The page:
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Hike for Hospice returns after two-year hiatus

The COVID-19 pandemic forced the annual Hike for Hospice in support of the Maison McCulloch Hospice to take a two-year hiatus, with the event returning to Bell Park today

Rain didn’t fall too heavily on today’s parade, with the Hike for Hospice making its long-awaited return to Bell Park.

The once-annual fundraiser event for Maison McCulloch Hospice was last held in 2019, after which the COVID-19 pandemic put a damper on subsequent years’ efforts. 

Although this is the third year the Sudbury Credit Union has sponsored the event, it was the first time they’ve done so for the in-person incarnation they’ve joined others in waiting for.

“While the rain’s putting a damper on the event, we’re still optimistic that the pledge forms will come through and people will continue to support the hospice,” Sudbury Credit Union CEO Mimi Regimbal said prior to embarking on this year’s hike. 

Regimbal is also chair of the hospice’s foundation board, and said the annual fundraising event became even more important since the hospice doubled in size from 10 beds to 20.

The expansion was completed in February 2020, at which time Regimbal said they were initially unable to become fully operational due to COVID-related complications. Since that time, all 20 rooms have become available, “and staff are amazing and doing their jobs.”

The fundraising goal for today’s walk was to raise $150,000, Maison McCulloch Hospice executive director Julie Aubé told, adding that the total amount raised would be announced after the event.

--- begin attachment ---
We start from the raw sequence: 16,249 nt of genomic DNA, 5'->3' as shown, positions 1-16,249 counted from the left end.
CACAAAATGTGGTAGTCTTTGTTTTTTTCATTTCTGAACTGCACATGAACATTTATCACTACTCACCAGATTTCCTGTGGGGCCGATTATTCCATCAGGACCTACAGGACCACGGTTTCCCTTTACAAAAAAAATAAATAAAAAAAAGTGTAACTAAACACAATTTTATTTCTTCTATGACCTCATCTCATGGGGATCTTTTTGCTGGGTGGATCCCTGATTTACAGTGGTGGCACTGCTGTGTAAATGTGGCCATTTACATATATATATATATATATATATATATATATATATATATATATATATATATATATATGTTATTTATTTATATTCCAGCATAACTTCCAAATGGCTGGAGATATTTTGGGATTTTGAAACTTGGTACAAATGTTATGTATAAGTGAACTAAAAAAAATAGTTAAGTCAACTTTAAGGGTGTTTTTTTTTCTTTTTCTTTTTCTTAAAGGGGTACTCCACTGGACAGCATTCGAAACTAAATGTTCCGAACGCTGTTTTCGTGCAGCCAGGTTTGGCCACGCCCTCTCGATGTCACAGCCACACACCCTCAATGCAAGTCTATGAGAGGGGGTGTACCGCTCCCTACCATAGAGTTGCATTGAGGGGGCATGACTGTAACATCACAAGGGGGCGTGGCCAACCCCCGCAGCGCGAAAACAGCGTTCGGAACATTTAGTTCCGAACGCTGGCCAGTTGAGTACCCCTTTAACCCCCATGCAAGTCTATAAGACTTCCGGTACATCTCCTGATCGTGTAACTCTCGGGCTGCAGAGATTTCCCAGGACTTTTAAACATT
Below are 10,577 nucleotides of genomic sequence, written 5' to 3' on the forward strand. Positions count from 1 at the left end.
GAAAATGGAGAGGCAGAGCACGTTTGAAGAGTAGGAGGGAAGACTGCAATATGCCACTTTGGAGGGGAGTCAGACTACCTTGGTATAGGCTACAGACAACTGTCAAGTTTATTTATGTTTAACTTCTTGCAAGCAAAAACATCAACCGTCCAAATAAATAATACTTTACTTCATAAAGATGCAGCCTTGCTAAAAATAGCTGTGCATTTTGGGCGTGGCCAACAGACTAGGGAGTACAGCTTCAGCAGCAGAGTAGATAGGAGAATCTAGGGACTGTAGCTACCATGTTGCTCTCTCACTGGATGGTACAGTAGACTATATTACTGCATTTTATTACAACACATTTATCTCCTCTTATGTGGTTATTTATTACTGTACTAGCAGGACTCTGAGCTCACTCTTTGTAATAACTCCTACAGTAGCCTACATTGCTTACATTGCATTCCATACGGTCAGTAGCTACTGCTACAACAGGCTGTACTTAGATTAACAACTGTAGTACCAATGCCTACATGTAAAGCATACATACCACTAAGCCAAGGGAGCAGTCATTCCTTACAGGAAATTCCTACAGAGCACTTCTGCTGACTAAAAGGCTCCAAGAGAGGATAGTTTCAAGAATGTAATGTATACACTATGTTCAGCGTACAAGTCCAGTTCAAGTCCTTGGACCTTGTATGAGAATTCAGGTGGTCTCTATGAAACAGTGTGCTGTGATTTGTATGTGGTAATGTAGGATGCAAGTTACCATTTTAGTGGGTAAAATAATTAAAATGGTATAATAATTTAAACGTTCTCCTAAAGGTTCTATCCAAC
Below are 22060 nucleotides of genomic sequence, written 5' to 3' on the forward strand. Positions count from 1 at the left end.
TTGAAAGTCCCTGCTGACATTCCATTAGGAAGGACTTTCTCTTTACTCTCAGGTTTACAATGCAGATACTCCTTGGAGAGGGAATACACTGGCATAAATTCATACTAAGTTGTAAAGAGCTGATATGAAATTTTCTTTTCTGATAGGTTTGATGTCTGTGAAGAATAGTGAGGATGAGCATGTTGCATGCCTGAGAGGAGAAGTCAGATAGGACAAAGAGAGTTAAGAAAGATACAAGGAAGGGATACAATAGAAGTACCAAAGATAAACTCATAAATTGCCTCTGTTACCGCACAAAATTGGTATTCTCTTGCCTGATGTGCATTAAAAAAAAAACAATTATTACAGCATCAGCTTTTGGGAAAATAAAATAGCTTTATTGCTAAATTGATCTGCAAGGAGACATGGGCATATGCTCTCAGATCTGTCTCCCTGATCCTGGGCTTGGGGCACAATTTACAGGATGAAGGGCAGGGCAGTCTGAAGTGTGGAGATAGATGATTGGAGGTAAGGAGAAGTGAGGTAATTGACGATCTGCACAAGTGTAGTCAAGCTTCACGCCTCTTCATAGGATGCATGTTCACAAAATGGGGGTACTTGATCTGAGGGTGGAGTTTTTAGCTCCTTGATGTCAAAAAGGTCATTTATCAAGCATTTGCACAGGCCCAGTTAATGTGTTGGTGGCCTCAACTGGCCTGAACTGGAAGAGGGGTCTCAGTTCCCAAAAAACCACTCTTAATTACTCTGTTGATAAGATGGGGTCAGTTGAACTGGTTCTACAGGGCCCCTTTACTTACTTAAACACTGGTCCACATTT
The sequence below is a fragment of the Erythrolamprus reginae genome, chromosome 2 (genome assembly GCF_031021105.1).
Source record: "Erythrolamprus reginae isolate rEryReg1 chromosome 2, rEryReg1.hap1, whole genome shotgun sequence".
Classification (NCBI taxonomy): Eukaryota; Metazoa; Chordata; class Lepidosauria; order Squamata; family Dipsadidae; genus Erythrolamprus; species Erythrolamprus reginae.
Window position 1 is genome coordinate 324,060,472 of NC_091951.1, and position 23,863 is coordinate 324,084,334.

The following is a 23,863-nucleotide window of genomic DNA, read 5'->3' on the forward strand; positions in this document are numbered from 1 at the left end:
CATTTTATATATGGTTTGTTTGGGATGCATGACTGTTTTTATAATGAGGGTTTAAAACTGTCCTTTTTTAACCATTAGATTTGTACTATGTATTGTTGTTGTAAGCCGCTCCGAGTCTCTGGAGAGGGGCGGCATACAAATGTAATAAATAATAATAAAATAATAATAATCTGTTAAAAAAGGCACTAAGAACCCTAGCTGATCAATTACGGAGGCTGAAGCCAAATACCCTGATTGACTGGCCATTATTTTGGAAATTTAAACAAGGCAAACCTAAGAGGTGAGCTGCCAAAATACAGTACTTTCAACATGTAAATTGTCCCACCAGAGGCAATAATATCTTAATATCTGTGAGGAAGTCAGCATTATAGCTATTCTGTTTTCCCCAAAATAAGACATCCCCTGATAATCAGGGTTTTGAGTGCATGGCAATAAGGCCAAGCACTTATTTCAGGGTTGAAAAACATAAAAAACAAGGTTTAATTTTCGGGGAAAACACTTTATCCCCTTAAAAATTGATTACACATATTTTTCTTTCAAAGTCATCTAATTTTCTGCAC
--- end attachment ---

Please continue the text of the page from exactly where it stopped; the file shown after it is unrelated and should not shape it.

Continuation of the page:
With government funding covering approximately 60 per cent of operational costs, the organization needs to raise $1.45 million per year to stay afloat, which is an increase from the pre-expansion total of approximately $1 million.

“Which is a lot of money,” Aubé said. “We have to fundraise for cleaning supplies, housekeeping staff, maintenance staff – none of that is paid for. Food, raw food, is not funded.”

Board member Jim Spencer joined Mayor Brian Bigger by leading this year’s hike.

Spencer’s wife, Christine, was a palliative care nurse at the hospice centre and was diagnosed with pancreatic cancer in 2014. She died in hospice care in 2016. 

“The hospice has always been near and dear to my heart, and I’m very fortunate to sit on the board of directors there and see to its ongoing presence,” Spencer said prior to setting out on this year’s walk.

He relayed that his wife was “very fortunate to enjoy the benefits the hospice offers for people in their final stages, and surrounded by a great team of health-care workers … from the nursing staff to the administration, to the service staff to the PSWs.

“It’s very good for the family, too. As a family member, my children and myself could see her in a very comfortable place toward the end of her life.

“The hospice is so well-run, it doesn’t have an industrial feel or an institutional feel, it very much feels like a home.”

Bigger, whose father, Leo Josef Bigger, died in hospice care earlier this year, told today’s crowd that he has seen firsthand the good work done at Maison McCulloch Hospice. 

During today’s event, organizers took a moment to honour the approximately 430 people who have used their services and died since the previous Hike for Hospice took place in 2019.

In addition to regular stays, the hospice has programming to help people receive the care they need at home, so they can remain in their personal surroundings for as long as possible. They also offer respite care and other services.

For more information on Maison McCulloch Hospice, including how to pledge a donation, visit their official website by clicking here.

In August, the first Maison McCulloch Hospice Butterfly Release in three years took place at Science North, which raised approximately $60,000 for the organization.

Tyler Clarke covers city hall and political affairs for